• Witness: Passing the Torch of Holocaust Memory to New Generations

    - by Eli Rubenstein, Director of March of the Living Canada
    Holocaust Survivors are aging. Once they are no longer able to, who will tell their stories?
    A book based on an acclaimed exhibit of photographs launched at the United Nations. 'Witness is a moving project, serving as both a memorial to those lost and a charge to not let events repeat themselves." - Forword Reviews. Photos and firsthand accounts show us the remarkable passing of the torch to the young who become new witnesses.


The March of Remembrance and Hope is a dynamic educational leadership program that teaches students of different religious and ethnic backgrounds about the dangers of intolerance through the study of the Holocaust, and to promote better relations among people of diverse cultures.

Filmed and Edited by Laina Brown, 2016 MRH Participant

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March of the Living Canada

Since 1988, on every Yom Hashoah, over 250,000 people from over 30 countries have accompanied brave holocaust survivors in silence on the infamous ‘Walk of Death’ -  the three kilometers that separate Auschwitz from Birkenau - on the March of the Living.

 

March of the Living brings students from all over the world to Poland to visit sites of mass murder and Nazi genocide along with visits to once thriving sites of Jewish life and culture. On Holocaust Remembrance Day, the students march from Auschwitz-Birkenau in memory of all victims and against prejudice, intolerance and hate. The journey continues to Israel where they celebrate Yom Ha'atzmaut on the streets of Tel Aviv.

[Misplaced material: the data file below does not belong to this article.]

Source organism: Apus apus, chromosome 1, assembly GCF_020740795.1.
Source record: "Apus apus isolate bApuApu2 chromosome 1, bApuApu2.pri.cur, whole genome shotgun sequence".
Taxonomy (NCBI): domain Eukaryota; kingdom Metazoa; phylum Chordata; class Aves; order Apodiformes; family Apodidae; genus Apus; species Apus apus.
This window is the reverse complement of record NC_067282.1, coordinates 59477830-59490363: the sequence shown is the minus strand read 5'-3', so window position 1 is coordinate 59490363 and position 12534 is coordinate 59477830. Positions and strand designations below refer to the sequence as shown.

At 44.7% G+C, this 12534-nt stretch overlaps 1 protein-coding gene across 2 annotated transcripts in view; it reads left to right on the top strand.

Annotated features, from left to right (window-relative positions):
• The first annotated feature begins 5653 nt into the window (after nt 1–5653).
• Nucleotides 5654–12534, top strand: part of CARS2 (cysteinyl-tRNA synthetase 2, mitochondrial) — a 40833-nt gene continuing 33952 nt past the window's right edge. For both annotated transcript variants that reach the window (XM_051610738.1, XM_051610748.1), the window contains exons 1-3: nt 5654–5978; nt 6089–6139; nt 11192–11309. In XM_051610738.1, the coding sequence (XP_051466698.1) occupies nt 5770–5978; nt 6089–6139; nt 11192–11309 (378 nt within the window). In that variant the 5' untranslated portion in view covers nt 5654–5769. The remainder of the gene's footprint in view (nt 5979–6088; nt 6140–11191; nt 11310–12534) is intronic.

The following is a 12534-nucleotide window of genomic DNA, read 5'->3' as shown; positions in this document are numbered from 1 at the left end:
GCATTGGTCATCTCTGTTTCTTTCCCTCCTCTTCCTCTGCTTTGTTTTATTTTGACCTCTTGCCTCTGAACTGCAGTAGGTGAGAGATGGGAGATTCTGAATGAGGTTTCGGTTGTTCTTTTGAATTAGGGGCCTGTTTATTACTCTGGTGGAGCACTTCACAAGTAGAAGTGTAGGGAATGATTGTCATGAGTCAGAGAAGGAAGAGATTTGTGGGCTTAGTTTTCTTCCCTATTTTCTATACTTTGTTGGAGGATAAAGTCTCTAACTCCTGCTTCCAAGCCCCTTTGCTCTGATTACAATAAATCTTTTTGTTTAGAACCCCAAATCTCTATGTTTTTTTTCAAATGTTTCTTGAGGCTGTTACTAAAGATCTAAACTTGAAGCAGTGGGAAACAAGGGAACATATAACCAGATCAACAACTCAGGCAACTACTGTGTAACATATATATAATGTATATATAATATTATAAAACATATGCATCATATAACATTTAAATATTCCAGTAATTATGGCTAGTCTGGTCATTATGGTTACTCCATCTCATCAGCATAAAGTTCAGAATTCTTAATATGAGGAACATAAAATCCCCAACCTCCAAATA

On the trip, the students plant plaques on the very grounds of Auschwitz-Birkenau, proclaiming their commitment to values of tolerance, human dignity and other noble goals. Often they write names of family members who perished in the Holocaust.

 

Participants emerge from the March of the Living and an intense emotional and physical journey through Poland and Israel with a stronger sense of Jewish identity and a clearer understanding of what it means to be Jewish. 

 

The high point of the journey is celebrating Yom Ha'atzmaut in Israel -- Israel's Independence Day -- along with the entire country.

January 27, 2015 marked the 70th anniversary of the liberation of Auschwitz- Birkenau. Click here to learn more about the commemoration ceremonies.
 

OF INTEREST

Hatred, the Holocaust and the new refugee crisis

This weekend, Justin Trudeau is visiting Auschwitz with a Canadian survivor. Holocaust survivors are teaching the lessons of history to new generations, even as they hear echoes of the past in the rise of the xenophobic right in Europe.

https://www.thestar.com/news/insight/2016/07/10/revisiting-europes-heart-of-darkness.html

Justin Trudeau pays emotional visit to Auschwitz 

Canadian Holocaust survivor Nate Leipciger tells PM how he survived death camp

http://www.cbc.ca/news/politics/trudeau-poland-1.3672380

Elie Wiesel’s legacy went beyond Holocaust: Porter

In spring I visited Auschwitz-Birkenau with the March of the Living and got a deeper appreciation of how he responded to it.

https://www.thestar.com/news/canada/2016/07/08/elie-wiesels-legacy-went-beyond-holocaust-porter.html